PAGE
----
All thanks to Bill Shankly.
Postscript Istanbul May 2005
Having left Liverpool in May 1965, here I was in Istanbul forty five years on from the day my Dad and I stood with Bill Shankly in the centre circle at Anfield.
The date was the 25th May 2005 and my oldest son and myself, were sat in the grandstand in the Ataturk Stadium exhausted by the events that had unfolded below us.
As we soaked up the joy of a fifth Liverpool European Cup triumph, in quiet reflection my thoughts again wondered back to the beginning of the Liverpool success story on that winter day 45 years ago in January 1960 when my father, who sadly passed away in 1991 and I had listened on the Anfield pitch to the great Bill Shankly’s words.” You are lucky to be here son, because this stadium will be a bastion of invincibility, and this club will be the most famous club in the world” On that unbelievable evening in Istanbul, 25th May 2005, who would have doubted the accuracy of that prediction?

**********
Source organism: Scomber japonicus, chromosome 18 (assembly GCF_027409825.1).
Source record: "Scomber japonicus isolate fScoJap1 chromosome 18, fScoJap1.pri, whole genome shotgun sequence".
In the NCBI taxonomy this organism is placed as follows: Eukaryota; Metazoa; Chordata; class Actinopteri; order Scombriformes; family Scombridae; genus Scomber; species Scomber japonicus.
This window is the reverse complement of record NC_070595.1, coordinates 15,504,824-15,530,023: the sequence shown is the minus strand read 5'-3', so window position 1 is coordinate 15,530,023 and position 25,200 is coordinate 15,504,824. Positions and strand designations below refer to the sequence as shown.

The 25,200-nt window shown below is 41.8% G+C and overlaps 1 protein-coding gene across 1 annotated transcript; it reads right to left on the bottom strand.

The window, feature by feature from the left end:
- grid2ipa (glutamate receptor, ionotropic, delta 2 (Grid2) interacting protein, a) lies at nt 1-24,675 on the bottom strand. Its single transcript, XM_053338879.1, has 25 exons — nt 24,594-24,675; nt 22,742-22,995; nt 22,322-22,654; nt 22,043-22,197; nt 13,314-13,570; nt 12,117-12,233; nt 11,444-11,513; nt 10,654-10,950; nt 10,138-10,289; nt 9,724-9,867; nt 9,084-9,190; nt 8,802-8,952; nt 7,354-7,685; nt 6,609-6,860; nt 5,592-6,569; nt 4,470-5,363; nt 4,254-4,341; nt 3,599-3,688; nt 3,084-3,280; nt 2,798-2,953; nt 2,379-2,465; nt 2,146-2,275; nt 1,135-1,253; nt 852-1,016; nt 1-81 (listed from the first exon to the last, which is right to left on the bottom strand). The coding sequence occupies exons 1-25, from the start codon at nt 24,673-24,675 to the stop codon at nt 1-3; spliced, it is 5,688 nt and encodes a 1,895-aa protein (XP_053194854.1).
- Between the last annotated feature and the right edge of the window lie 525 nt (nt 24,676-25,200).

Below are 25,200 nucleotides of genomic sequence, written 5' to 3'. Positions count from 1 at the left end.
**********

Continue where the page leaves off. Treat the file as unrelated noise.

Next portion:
Bill Shankly was a major influence on my life and I am sure the lives of countless other players and supporters of The Liverpool Football Club.
He will never be forgotten, his passion and enthusiasm lit up the game, and the standards he set have inspired me over the last 46 years since I first met him, and I am grateful that I crossed his path.
Postscript Athens 2007
It is now June 2007 and we savoured further fantastic European nights at the famous Anfield arena beating PSV Eindhoven, Barcelona and Chelsea over two legs to continue our progress to a return match with the equally great AC Milan in Athens.
Although we so unluckily lost the in the final so much has been achieved at Anfield since the day in late 1959 when the great Bill Shankly arrived in Liverpool and lit up the red half of Merseyside with his passion, vision and leadership.
Liverpool Football Club is now owned by two American Multi Millionaires. My grandchildren will watch the future unfold in the new stadium that will rise in Stanley Park over the next few years.
I hope that those to whom the baton has now passed will create the foundations of even greater success in the future. The challenges and opportunities faced today by Rafa Benitez and the new board of Directors are different from those faced by Bill Shankly and Bob Paisley but the joy that the winning the English Premier League by England’s most successful club ever, would bring to future generations of Liverpool supporters, cannot be underestimated.
© George Scott 2007